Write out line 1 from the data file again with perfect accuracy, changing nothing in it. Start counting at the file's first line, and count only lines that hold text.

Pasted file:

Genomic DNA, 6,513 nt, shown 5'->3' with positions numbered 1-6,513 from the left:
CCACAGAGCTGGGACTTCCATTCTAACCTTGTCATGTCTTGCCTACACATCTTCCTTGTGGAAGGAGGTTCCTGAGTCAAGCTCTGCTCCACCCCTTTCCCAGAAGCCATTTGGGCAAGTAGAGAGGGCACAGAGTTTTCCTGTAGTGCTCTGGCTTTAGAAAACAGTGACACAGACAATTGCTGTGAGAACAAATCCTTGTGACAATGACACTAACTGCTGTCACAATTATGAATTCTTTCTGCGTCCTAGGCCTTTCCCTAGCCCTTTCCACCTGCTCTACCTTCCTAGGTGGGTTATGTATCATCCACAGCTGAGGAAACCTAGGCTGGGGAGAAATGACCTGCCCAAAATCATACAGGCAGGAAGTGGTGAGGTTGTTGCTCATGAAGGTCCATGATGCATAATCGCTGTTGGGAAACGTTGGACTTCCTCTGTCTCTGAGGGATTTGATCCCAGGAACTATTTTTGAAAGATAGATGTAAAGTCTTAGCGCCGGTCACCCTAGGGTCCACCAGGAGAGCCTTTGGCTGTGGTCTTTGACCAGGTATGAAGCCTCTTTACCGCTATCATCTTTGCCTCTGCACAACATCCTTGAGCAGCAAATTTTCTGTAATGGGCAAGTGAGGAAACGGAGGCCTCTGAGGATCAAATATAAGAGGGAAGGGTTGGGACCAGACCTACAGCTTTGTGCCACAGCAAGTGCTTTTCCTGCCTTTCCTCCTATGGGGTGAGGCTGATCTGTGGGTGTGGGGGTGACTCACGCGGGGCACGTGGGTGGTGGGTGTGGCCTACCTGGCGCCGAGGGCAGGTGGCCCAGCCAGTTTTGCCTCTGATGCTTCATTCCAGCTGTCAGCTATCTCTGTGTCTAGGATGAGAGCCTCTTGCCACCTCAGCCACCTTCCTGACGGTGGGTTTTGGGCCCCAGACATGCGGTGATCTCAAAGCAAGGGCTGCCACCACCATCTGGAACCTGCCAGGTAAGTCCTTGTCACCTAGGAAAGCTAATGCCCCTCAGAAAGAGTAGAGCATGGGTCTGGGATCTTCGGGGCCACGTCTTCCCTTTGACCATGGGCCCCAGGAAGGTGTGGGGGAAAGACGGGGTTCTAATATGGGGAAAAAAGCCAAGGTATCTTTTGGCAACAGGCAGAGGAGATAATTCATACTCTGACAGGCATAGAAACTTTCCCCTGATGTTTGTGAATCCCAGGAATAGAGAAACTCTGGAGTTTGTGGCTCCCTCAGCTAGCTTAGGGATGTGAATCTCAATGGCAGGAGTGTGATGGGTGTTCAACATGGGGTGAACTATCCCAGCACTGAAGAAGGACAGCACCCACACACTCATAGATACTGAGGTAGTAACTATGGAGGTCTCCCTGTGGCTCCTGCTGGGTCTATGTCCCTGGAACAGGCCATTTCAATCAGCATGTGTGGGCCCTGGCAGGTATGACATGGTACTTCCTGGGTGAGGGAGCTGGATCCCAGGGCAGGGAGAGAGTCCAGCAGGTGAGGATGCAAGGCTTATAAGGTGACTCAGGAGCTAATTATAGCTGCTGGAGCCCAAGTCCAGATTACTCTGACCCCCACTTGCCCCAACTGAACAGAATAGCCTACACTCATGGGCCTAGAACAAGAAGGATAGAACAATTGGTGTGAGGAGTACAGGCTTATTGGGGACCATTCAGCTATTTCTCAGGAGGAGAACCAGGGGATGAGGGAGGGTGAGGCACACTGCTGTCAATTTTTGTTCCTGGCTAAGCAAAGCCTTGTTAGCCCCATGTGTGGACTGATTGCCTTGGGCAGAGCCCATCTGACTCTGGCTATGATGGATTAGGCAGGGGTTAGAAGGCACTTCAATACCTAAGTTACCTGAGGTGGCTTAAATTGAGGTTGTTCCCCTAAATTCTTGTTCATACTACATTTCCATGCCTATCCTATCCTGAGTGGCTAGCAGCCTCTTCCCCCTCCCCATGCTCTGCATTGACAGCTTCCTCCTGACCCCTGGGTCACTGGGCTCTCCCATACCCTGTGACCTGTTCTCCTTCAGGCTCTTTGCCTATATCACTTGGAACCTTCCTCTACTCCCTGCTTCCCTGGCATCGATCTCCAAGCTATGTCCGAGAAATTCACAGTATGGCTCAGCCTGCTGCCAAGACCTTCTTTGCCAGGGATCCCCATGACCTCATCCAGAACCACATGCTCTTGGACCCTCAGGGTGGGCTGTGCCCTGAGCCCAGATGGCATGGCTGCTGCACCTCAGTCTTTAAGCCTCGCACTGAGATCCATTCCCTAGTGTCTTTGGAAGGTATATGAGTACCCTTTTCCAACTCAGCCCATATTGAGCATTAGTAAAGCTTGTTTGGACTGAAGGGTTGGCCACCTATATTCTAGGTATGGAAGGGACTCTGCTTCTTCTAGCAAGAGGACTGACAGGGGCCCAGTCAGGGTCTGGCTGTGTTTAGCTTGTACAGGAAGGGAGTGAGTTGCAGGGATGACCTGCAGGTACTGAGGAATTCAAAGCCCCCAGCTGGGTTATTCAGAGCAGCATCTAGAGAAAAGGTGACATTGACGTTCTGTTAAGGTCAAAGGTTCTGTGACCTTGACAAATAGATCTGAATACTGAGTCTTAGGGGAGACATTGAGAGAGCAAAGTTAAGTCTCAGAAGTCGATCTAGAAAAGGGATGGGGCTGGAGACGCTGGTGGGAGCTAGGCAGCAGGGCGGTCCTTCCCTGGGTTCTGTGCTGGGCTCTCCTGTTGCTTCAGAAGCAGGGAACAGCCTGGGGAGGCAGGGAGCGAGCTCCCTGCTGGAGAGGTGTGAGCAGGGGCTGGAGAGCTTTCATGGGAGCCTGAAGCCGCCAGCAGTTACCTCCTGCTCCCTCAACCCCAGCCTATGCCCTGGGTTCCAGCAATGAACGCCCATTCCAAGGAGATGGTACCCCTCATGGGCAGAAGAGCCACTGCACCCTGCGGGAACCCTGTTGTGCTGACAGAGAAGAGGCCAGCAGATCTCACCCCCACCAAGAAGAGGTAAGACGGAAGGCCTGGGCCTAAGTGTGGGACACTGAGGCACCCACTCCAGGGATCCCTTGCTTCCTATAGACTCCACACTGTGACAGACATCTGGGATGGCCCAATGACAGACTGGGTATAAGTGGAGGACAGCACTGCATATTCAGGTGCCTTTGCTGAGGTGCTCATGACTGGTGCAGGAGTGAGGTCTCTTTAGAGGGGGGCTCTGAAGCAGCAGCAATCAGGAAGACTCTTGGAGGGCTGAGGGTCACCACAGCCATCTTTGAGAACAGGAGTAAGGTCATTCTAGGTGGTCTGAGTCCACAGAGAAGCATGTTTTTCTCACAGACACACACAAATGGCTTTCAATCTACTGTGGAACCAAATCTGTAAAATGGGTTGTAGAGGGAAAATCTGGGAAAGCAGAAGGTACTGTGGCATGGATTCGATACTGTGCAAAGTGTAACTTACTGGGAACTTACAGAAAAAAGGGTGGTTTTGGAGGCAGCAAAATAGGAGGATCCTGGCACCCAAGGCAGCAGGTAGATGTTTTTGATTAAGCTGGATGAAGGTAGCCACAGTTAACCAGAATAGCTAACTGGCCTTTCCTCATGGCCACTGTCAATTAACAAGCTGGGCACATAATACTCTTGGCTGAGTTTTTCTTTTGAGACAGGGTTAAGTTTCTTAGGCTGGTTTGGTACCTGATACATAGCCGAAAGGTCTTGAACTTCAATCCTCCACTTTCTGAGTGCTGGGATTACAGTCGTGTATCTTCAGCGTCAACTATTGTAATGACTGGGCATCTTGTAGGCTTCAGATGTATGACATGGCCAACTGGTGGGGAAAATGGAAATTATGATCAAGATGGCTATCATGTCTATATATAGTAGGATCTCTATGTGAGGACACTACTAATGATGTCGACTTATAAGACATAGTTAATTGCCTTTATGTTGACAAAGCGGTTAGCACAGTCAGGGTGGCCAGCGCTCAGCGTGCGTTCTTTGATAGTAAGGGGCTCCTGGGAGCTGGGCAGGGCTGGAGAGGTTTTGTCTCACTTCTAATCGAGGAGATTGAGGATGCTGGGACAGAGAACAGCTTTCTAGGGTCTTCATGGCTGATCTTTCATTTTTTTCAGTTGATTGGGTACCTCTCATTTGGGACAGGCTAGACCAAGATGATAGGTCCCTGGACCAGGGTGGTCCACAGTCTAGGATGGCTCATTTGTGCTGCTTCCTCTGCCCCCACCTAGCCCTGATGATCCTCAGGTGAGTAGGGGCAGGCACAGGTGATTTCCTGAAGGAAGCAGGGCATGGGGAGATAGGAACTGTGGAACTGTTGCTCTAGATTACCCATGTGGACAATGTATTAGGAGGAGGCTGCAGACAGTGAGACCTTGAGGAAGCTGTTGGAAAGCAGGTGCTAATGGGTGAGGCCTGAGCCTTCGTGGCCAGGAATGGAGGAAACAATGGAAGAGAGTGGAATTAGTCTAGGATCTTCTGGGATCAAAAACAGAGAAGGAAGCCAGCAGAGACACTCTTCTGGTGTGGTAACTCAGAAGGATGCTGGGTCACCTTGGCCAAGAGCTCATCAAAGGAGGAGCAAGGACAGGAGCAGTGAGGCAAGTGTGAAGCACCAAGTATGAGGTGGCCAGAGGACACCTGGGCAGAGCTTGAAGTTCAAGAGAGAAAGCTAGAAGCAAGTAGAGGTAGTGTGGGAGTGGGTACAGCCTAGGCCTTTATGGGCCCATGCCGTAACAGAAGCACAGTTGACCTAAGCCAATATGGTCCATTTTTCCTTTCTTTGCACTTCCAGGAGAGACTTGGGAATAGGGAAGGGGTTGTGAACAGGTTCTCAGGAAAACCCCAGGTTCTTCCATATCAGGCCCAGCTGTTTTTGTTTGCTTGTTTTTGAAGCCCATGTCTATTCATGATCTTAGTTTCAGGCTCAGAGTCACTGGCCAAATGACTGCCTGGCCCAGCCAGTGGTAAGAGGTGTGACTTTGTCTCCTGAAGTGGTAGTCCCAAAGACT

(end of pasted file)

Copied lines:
Genomic DNA, 6,513 nt, shown 5'->3' with positions numbered 1-6,513 from the left: